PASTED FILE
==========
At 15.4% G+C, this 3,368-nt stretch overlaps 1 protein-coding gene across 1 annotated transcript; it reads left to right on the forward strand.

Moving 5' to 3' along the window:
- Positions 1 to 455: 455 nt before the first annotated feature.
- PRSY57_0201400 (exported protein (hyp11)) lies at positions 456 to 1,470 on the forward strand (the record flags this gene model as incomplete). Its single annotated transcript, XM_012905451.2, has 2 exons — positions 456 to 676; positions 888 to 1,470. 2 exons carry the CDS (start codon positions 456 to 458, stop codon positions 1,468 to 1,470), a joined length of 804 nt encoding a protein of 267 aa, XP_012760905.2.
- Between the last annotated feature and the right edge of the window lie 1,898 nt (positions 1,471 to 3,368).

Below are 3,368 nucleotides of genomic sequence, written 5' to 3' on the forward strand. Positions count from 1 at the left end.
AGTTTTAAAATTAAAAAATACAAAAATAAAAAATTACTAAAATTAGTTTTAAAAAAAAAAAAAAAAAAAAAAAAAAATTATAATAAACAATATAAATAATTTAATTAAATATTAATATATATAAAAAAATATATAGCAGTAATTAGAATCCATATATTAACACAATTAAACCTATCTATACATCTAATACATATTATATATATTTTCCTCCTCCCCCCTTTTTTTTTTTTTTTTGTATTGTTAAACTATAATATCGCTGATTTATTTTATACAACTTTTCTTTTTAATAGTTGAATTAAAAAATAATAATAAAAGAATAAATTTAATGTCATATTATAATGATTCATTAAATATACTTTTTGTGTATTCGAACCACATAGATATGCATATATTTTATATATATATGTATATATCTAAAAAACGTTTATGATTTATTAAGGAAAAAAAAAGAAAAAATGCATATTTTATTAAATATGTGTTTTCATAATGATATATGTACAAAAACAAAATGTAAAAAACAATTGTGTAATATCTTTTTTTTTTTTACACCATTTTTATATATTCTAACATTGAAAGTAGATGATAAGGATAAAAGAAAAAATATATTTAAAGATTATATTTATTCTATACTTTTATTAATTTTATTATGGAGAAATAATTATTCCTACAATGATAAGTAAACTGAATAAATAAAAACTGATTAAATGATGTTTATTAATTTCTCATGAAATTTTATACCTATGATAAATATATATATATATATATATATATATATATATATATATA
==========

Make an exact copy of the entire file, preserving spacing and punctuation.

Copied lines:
At 15.4% G+C, this 3,368-nt stretch overlaps 1 protein-coding gene across 1 annotated transcript; it reads left to right on the forward strand.

Moving 5' to 3' along the window:
- Positions 1 to 455: 455 nt before the first annotated feature.
- PRSY57_0201400 (exported protein (hyp11)) lies at positions 456 to 1,470 on the forward strand (the record flags this gene model as incomplete). Its single annotated transcript, XM_012905451.2, has 2 exons — positions 456 to 676; positions 888 to 1,470. 2 exons carry the CDS (start codon positions 456 to 458, stop codon positions 1,468 to 1,470), a joined length of 804 nt encoding a protein of 267 aa, XP_012760905.2.
- Between the last annotated feature and the right edge of the window lie 1,898 nt (positions 1,471 to 3,368).

Below are 3,368 nucleotides of genomic sequence, written 5' to 3' on the forward strand. Positions count from 1 at the left end.
AGTTTTAAAATTAAAAAATACAAAAATAAAAAATTACTAAAATTAGTTTTAAAAAAAAAAAAAAAAAAAAAAAAAAATTATAATAAACAATATAAATAATTTAATTAAATATTAATATATATAAAAAAATATATAGCAGTAATTAGAATCCATATATTAACACAATTAAACCTATCTATACATCTAATACATATTATATATATTTTCCTCCTCCCCCCTTTTTTTTTTTTTTTTGTATTGTTAAACTATAATATCGCTGATTTATTTTATACAACTTTTCTTTTTAATAGTTGAATTAAAAAATAATAATAAAAGAATAAATTTAATGTCATATTATAATGATTCATTAAATATACTTTTTGTGTATTCGAACCACATAGATATGCATATATTTTATATATATATGTATATATCTAAAAAACGTTTATGATTTATTAAGGAAAAAAAAAGAAAAAATGCATATTTTATTAAATATGTGTTTTCATAATGATATATGTACAAAAACAAAATGTAAAAAACAATTGTGTAATATCTTTTTTTTTTTTACACCATTTTTATATATTCTAACATTGAAAGTAGATGATAAGGATAAAAGAAAAAATATATTTAAAGATTATATTTATTCTATACTTTTATTAATTTTATTATGGAGAAATAATTATTCCTACAATGATAAGTAAACTGAATAAATAAAAACTGATTAAATGATGTTTATTAATTTCTCATGAAATTTTATACCTATGATAAATATATATATATATATATATATATATATATATATATATA